By Connor Lynch
NAPANEE — The Egg Farmers of Canada announced last year that by 2036, conventional housing would be a thing of the past. The goal was to have 50 per cent of farmers off the old system in eight years, and 85 per cent of them within 15 years, with a total phase out by 2036.
The Retail Council of Canada, which represents such giants as Loblaw Companies, Metro, and Walmart Canada, announced in May of 2016 that there would be a voluntary commitment from its members to source only cage-free eggs by the end of 2025.
But Egg Farmers of Ontario’s director of public affairs, Bill Mitchell cautioned farmers not to get too excited about the retail council’s statement. “Their brands were being threatened, but what it actually means over a 10-year period remains to be seen.”
Some farmers are resisting.
Dan Veldman, of Veldman Poultry Farms at Embro, is planning for his three children to take over the family business. The farm currently has four barns: two conventional housing barns that are still in use, and two enriched housing barns.
Veldman said that despite the initial promise from some major Canadian egg buyers to go totally cage-free, the fox isn’t in the hen house just yet, and there’s room for egg farmers to hold out.
“I think it’s going to be a hard sell for retailers to take away consumer choice,” he said. These companies’ brands were facing enormous public pressure but there is plenty of wiggle room, he added.
Enriched housing (larger cages with privacy curtains for laying) strikes a happy medium between public concerns and public willingness to accept increased costs, he said. Enriched housing adds only a fraction of a cent to the cost of an egg, he said.
The main obstacle to cage-free is going to be at the checkout line and most consumers won’t pay double the price for their eggs, Veldman said. “I think a consumer would probably buy an organic, free-range egg if it was the same price.”
The Veldmans have had a bit of a learning curve with enriched housing; mortality was up in the first year, though not drastically. This year, mortality is less in the enriched barns than it is in the conventional. Feed costs in the enriched barns are slightly up, and production is a bit down.
Other producers are holding out for conventional as long as they can.
Eastern Ontario chicken farmer Max Kaiser of Kaiser Lake Farms Ltd. has a conventional housing layer barn that’s currently six years old, and could last another 20 years. He’s planning on keeping that barn as is right up until that 2036 deadline to avoid new costs and more expensive eggs.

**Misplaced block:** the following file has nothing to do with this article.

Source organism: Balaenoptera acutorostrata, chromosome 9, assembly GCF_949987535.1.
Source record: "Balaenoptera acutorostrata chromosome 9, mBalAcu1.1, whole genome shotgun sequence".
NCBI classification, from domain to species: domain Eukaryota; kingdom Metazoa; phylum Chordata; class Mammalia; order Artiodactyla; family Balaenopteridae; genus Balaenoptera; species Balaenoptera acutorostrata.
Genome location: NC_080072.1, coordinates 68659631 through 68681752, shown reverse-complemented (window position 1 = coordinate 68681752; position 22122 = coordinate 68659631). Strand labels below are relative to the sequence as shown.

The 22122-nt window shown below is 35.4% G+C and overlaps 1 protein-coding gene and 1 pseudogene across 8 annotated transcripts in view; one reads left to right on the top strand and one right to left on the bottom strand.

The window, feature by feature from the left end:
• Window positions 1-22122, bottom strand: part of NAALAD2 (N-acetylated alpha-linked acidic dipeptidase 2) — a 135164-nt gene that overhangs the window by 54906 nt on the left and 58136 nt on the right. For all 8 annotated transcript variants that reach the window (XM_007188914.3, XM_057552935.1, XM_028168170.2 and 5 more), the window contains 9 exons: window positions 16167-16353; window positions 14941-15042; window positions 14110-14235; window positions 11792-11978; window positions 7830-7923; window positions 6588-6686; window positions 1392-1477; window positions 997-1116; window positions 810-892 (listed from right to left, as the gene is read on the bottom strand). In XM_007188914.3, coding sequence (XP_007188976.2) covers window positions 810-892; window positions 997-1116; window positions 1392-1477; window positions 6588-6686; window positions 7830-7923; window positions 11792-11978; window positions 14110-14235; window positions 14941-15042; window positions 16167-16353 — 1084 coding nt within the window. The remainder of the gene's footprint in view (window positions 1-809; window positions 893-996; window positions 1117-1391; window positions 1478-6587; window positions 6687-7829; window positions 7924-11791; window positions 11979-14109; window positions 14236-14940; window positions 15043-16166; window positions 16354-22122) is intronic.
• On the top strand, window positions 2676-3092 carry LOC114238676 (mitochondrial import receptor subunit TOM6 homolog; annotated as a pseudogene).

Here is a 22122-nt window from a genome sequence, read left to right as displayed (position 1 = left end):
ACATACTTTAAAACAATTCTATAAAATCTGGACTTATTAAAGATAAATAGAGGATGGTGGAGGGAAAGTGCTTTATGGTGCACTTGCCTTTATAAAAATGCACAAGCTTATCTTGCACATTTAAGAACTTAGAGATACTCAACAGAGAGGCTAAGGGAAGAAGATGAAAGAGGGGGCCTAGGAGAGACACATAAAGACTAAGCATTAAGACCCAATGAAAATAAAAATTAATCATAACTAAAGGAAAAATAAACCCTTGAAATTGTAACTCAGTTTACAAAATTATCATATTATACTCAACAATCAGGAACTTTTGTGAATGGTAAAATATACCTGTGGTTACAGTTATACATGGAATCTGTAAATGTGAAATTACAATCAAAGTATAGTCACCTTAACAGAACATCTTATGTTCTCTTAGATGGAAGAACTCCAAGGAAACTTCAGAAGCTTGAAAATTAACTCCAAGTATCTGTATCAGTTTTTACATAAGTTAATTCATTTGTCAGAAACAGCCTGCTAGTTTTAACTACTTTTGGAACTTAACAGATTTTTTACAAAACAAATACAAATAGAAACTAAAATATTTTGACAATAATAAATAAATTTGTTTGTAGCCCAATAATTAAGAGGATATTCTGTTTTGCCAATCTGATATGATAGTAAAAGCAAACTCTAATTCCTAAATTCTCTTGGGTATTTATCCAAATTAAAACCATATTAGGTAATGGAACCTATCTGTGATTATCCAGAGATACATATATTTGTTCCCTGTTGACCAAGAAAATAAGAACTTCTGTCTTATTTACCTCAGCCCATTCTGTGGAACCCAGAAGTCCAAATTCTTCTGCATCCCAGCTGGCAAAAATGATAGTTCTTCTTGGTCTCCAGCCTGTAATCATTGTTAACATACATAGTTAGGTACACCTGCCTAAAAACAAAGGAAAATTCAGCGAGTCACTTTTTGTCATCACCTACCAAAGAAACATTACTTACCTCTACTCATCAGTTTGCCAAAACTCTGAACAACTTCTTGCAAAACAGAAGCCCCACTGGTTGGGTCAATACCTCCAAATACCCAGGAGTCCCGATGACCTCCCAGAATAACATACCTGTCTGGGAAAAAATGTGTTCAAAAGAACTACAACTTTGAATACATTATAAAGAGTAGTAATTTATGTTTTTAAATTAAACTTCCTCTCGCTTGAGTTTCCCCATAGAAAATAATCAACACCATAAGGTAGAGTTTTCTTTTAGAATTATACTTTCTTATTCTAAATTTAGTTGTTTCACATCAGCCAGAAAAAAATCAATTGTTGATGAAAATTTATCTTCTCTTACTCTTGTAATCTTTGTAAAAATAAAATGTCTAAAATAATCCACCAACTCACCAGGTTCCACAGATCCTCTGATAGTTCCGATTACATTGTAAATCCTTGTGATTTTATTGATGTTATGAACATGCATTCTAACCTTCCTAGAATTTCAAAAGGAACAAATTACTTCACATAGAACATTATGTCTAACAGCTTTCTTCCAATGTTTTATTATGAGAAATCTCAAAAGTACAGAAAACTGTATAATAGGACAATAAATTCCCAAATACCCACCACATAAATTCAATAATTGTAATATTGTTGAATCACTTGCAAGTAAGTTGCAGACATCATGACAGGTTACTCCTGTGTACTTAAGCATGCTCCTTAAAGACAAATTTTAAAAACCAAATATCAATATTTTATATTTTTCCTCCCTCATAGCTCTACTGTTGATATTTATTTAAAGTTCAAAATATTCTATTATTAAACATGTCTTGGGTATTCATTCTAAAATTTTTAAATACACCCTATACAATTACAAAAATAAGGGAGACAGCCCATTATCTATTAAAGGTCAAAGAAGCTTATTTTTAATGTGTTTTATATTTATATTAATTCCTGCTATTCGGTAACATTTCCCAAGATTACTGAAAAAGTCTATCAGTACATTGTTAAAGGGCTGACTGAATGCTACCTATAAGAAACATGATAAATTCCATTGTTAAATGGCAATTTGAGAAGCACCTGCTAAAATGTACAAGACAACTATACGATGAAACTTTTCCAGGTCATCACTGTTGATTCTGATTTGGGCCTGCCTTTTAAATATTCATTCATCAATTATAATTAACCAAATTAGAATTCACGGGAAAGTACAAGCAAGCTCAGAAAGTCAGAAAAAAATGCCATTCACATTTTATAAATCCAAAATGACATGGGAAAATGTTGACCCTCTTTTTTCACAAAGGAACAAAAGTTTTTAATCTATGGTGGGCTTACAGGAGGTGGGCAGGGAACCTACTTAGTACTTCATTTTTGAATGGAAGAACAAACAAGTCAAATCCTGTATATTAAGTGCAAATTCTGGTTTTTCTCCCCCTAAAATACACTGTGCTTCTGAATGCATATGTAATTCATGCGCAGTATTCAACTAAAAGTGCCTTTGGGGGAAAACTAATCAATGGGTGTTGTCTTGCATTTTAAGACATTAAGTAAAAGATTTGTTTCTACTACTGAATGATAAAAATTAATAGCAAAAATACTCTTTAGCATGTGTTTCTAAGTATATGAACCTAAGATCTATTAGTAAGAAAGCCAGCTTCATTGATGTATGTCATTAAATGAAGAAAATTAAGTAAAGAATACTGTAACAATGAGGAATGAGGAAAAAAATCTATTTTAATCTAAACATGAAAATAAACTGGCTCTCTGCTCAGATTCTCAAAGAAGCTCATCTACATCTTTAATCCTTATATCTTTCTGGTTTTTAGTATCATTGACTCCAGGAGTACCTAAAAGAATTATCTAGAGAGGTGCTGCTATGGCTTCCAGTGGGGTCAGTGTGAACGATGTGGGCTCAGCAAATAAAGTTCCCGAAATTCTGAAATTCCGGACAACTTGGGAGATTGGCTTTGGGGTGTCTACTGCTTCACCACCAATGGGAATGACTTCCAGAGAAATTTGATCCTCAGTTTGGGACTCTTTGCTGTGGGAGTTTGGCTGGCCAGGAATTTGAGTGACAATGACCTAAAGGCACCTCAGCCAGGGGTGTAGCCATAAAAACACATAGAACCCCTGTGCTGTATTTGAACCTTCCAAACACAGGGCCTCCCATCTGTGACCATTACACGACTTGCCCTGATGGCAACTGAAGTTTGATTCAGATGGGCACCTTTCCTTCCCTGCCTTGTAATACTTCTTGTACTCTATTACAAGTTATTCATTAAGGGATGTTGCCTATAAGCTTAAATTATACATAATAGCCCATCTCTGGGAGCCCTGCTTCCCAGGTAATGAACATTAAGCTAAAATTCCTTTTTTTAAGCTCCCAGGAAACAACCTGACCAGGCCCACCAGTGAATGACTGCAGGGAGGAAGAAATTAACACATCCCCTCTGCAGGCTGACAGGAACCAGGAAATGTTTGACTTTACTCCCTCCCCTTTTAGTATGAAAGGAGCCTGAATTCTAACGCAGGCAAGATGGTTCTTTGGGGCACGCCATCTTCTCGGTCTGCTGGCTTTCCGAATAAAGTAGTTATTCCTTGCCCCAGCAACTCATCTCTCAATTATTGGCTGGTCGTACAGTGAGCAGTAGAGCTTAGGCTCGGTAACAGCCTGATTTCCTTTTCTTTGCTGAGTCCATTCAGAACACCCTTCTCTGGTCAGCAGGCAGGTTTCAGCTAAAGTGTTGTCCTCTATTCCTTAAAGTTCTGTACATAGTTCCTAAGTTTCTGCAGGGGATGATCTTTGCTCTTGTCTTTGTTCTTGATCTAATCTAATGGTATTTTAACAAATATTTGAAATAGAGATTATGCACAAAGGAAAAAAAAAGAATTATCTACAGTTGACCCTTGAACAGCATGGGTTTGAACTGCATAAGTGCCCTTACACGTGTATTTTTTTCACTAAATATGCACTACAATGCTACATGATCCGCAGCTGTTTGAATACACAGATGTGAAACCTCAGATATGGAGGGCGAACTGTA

“The push (for cage-free) is coming from people who aren’t bloody likely to buy eggs anyway,” said Max Kaiser, likening it to “tree-huggers telling lumberjacks how to run a chainsaw.”
The arguments from the “vegetarians and vegans” that animals in cage-free environments exhibit more natural behaviours don’t wash with Kaiser. “These chickens are not natural breeds. They’ve been bred for cage living and they’ve never known anything but. There may be some more instinctual behaviour that they do, but to say they want to?” Kaiser said that is at best a tricky thing to measure, and added that by any measurable metric, conventional housing is the best for both the consumer and the birds. Lower mortality rates, particularly from illness and cannibalism, are better for the birds, and the system produces eggs more cheaply, saving consumers money.
“When eggs hit the shelves and the consumers continue to buy the cheapest eggs in the store, then the retailers will say we need more $2 a dozen eggs,” Kaiser said. “What sells is the cheapest egg, which does not come from a cage-free farm.”
Some farmers who’ve already made the switch to cage-free are already having trouble getting consumers to pony up the premium.
Beking’s Poultry Farm in Eastern Ontario switched to free-run hens in 2005 but couldn’t get customers to pay a premium for the first two years. Said owner John Beking: “I think people liked what we were doing but weren’t willing to pay the extra price. It’s getting better than it was.”
He’s still yet to see that market surge. He figured that maybe 5 or 6 per cent of Canadian consumers buying eggs are willing to pay a premium for cage-free eggs. “It’ll be a long time before it’ll be 10 per cent.”